Is It OK to Be Jealous of a Partner’s Platonic Friendship?

Some situations blur the lines of coworkers, friends & romance.

Navigating the complexities of heterosexual platonic friendships and coworker relationships can be pretty exhausting. There is no rule book on what kind of friendship one can have with a coworker, or which platonic friendships would be considered a betrayal in a romantic relationship. Ph.D. candidate and therapist, Miriam Kirmayer, sat down for round two with Personal Space to help decode some additional friendship questions!

Personal Space: Is it socially acceptable to party with coworkers, or is it best to keep those friendships professional?

Miriam Kirmayer: To a large extent, the best answer is: it depends. It depends on the corporate culture you are a part of, your own personality and comfort level with blending worlds, and your relationships with your coworkers, not to mention the kind of partier you are. There’s substantial evidence that having friends at work can be hugely beneficial for our well-being and mental health, workplace satisfaction, and overall productivity. And finding the time to strengthen your relationships with coworkers can be a really positive action. That said, workplace friendships can also differ from our other friendships in several ways. The topics you chat about might be more restricted and you might be a little more concerned about your reputation, which can make you hyper aware of what you decide to share and where you choose to socialize. I would say the key is balance. Obviously, letting loose and spilling information or behaving in a way that can put your relationships and reputations at risk, is not a good idea. But it can be equally damaging to close ourselves off from the possibility of developing meaningful relationship with coworkers.

PS: Is it appropriate for someone who is married to start a new friendship with someone of the opposite sex who is single?

MK: It is definitely possible for men and women to just be friends. But it’s also not uncommon for attraction or sexual interest to be present in cross-gender or heterosocial friendships. Regardless of whether this attraction is one-sided or mutual, it can create issues within the friendship and in other relationships as well; especially when one person is involved in a committed romantic relationship. It’s difficult to come up with a hard rule for the appropriateness of cross-gender friendships when one person is married. If someone gives more of their time and energy to their friend than their romantic relationship, or if the friendship fulfills some of the needs (like emotional intimacy) that would typically be met by a partner or spouse, jealousy can come up and create issues regardless of whether there is anything sexual or romantic going on. What about the friendship is satisfying or validating? Is the friendship giving you something your romantic relationship is not? Do you feel the need to hide anything from your friend or spouse? These are the kinds of questions that need to be given consideration in order for cross-gender friendships to thrive alongside romantic relationships.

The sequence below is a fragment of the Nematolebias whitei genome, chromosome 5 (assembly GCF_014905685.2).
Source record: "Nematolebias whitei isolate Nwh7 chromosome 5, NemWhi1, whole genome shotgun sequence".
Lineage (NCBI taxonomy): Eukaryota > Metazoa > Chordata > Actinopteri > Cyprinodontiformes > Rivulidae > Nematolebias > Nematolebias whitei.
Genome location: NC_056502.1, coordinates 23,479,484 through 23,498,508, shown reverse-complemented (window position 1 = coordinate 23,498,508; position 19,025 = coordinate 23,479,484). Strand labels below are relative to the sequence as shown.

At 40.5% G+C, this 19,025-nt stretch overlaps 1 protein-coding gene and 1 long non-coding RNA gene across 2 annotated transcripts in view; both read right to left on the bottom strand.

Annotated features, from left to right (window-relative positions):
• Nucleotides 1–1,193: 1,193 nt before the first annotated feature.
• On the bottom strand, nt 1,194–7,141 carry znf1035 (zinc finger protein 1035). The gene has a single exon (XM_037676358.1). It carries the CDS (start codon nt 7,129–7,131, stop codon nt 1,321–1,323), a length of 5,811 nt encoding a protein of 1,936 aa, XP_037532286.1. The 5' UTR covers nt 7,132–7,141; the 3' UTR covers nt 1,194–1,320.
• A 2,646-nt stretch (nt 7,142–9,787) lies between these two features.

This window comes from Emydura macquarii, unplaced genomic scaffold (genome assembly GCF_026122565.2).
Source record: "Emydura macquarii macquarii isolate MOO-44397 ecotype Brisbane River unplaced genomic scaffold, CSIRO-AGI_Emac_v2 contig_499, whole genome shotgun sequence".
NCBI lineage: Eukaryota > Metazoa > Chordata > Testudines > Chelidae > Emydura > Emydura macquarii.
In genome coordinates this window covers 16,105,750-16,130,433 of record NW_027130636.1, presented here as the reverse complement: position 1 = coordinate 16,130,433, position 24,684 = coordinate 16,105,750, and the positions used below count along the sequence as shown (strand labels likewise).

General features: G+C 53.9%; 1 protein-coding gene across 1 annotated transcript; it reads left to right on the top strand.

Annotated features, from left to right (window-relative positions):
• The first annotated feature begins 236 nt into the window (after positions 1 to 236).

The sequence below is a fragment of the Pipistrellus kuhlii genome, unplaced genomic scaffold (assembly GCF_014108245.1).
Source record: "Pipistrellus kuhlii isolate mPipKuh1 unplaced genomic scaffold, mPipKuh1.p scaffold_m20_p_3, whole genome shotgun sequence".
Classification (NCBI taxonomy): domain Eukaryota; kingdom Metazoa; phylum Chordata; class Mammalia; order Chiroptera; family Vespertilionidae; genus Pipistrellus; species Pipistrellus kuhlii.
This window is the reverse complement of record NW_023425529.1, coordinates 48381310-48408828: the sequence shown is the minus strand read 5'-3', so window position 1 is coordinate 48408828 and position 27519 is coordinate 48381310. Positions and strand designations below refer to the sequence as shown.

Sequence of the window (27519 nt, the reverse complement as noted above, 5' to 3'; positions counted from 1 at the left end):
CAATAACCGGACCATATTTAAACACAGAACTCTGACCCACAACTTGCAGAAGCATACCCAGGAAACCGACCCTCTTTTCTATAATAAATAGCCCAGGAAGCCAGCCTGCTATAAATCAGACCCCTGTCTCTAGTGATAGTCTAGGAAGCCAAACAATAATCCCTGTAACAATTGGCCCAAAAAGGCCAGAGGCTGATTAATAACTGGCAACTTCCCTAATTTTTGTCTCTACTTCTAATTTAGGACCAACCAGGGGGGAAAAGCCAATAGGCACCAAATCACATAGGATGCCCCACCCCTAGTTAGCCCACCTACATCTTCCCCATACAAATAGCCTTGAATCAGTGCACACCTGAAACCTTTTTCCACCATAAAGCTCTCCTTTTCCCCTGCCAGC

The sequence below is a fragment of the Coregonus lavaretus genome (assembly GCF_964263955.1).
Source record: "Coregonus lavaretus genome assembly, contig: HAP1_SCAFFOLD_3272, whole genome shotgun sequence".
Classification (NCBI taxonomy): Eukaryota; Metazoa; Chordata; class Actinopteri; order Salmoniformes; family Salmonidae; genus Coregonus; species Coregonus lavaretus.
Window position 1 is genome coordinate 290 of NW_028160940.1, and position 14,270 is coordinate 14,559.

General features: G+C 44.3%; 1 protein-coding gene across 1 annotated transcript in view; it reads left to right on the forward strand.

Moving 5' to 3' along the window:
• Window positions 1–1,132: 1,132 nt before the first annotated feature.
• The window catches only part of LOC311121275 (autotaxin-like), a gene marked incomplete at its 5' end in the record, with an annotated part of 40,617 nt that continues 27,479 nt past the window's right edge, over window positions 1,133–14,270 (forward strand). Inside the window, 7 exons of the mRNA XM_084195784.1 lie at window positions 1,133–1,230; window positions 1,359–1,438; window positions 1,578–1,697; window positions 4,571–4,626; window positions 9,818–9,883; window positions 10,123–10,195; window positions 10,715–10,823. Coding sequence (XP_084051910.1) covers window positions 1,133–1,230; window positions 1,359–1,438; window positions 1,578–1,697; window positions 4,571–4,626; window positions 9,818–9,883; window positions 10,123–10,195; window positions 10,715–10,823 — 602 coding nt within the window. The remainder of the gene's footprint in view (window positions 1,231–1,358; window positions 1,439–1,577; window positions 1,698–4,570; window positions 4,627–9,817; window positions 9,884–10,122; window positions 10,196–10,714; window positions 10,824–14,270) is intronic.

PS: Should it be harder or easier to maintain platonic friendship as we get older?

MK: On the one hand, you would think it gets easier to maintain our friendships the older we get. We have had more opportunities to practice certain social skills and we ideally hone in on a group of friends who truly matter and with whom things just seem to flow. But the busier life becomes, the harder it can be to hold on to our friends. Moreover, the challenges we experience in our friendships change and so many people can feel unsure of how to handle issues like balancing our friendships with our families or navigating being at different life stages. The other issue is that the older we get, the more we need to go out of our way to see our friends, whereas when we’re young opportunities for connection are orchestrated for us. What is clear is that even though it might become more difficult the older we get, holding on to close friends is so important for our health and well-being and our friendships should not be seen as a luxury.

PS: How important is it to have friends in the same stage of life as you?

MK: Having friends who are in a similar life stage can be hugely helpful. Being able to understand and empathize with what the other person is going through can feel validating. It also means you can provide each other with practical support and team up to make life a little easier, whether it’s studying for a big exam or splitting carpool. What’s more, being on the same schedule and having similar responsibilities and commitments can also make it easier to maintain a friendship. That said, having friends who are in a different stage of life also has its benefits. Not only can these friends be an important and helpful reminder of who you were before a major life change (like life before kids), they offer a unique perspective or sounding board, which can be incredibly helpful when we’re feeling overwhelmed by what we’re going through.

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